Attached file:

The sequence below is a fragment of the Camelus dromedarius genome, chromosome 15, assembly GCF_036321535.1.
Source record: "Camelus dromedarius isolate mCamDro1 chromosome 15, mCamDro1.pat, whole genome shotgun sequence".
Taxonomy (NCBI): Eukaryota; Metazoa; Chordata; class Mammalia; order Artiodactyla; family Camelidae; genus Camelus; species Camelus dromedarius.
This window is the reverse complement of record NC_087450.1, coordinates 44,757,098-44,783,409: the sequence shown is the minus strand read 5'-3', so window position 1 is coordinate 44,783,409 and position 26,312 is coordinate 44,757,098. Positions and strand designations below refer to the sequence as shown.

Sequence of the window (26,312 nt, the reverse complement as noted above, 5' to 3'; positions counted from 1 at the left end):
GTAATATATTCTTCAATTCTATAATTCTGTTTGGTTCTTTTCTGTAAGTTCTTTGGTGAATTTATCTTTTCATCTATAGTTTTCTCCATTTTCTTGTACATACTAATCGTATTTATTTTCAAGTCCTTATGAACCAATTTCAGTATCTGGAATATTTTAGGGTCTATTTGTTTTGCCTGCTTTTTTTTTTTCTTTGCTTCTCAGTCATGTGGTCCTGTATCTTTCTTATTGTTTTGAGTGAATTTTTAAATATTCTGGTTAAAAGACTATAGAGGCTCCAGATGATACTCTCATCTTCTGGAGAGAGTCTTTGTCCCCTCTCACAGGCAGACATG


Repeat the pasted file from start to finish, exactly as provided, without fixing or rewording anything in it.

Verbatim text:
The sequence below is a fragment of the Camelus dromedarius genome, chromosome 15, assembly GCF_036321535.1.
Source record: "Camelus dromedarius isolate mCamDro1 chromosome 15, mCamDro1.pat, whole genome shotgun sequence".
Taxonomy (NCBI): Eukaryota; Metazoa; Chordata; class Mammalia; order Artiodactyla; family Camelidae; genus Camelus; species Camelus dromedarius.
This window is the reverse complement of record NC_087450.1, coordinates 44,757,098-44,783,409: the sequence shown is the minus strand read 5'-3', so window position 1 is coordinate 44,783,409 and position 26,312 is coordinate 44,757,098. Positions and strand designations below refer to the sequence as shown.

Sequence of the window (26,312 nt, the reverse complement as noted above, 5' to 3'; positions counted from 1 at the left end):
GTAATATATTCTTCAATTCTATAATTCTGTTTGGTTCTTTTCTGTAAGTTCTTTGGTGAATTTATCTTTTCATCTATAGTTTTCTCCATTTTCTTGTACATACTAATCGTATTTATTTTCAAGTCCTTATGAACCAATTTCAGTATCTGGAATATTTTAGGGTCTATTTGTTTTGCCTGCTTTTTTTTTTTCTTTGCTTCTCAGTCATGTGGTCCTGTATCTTTCTTATTGTTTTGAGTGAATTTTTAAATATTCTGGTTAAAAGACTATAGAGGCTCCAGATGATACTCTCATCTTCTGGAGAGAGTCTTTGTCCCCTCTCACAGGCAGACATG